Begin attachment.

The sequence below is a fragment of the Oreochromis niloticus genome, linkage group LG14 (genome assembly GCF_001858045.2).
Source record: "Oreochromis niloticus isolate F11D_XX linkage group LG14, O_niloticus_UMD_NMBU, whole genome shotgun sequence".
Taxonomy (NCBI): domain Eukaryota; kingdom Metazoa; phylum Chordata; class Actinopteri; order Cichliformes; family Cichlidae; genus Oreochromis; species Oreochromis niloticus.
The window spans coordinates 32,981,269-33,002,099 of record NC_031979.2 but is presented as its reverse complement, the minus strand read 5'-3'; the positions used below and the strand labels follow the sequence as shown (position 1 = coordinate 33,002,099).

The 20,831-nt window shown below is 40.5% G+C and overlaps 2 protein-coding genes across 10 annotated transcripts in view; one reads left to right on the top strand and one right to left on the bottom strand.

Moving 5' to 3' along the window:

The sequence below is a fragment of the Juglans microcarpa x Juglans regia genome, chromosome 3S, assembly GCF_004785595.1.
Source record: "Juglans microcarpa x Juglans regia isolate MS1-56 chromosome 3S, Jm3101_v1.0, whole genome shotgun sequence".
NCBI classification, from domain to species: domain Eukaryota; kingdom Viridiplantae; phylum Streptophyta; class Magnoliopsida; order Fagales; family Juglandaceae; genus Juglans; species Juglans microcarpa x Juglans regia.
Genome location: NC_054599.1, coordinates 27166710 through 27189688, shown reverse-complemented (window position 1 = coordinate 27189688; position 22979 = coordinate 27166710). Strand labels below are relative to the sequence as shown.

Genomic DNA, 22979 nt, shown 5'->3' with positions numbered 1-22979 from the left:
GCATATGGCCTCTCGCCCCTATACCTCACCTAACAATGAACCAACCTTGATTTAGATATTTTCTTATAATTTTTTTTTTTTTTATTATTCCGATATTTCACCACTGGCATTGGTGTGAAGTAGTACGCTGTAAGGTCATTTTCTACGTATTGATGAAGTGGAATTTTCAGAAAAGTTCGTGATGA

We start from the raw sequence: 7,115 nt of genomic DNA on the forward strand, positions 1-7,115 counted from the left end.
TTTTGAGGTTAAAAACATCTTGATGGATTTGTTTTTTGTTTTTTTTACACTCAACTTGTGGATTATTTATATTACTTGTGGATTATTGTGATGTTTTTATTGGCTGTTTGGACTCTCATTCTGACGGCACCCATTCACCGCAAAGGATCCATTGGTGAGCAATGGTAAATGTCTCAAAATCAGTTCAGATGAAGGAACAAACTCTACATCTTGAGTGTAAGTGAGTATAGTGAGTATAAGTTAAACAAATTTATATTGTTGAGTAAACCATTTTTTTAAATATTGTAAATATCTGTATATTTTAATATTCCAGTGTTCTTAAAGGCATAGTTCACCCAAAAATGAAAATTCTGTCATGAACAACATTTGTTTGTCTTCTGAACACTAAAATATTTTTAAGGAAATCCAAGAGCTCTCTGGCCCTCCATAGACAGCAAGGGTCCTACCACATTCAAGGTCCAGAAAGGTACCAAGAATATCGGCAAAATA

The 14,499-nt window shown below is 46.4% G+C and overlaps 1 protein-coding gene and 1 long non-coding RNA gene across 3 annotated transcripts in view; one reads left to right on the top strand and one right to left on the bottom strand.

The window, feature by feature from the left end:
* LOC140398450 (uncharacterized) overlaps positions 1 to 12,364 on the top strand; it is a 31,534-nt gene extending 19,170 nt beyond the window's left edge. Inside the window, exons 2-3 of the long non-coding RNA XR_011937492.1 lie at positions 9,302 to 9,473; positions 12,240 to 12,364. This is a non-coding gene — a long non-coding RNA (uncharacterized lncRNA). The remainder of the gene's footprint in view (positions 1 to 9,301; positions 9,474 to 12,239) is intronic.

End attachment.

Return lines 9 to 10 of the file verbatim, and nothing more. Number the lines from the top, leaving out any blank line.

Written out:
NCBI classification, from domain to species: domain Eukaryota; kingdom Viridiplantae; phylum Streptophyta; class Magnoliopsida; order Fagales; family Juglandaceae; genus Juglans; species Juglans microcarpa x Juglans regia.
Genome location: NC_054599.1, coordinates 27166710 through 27189688, shown reverse-complemented (window position 1 = coordinate 27189688; position 22979 = coordinate 27166710). Strand labels below are relative to the sequence as shown.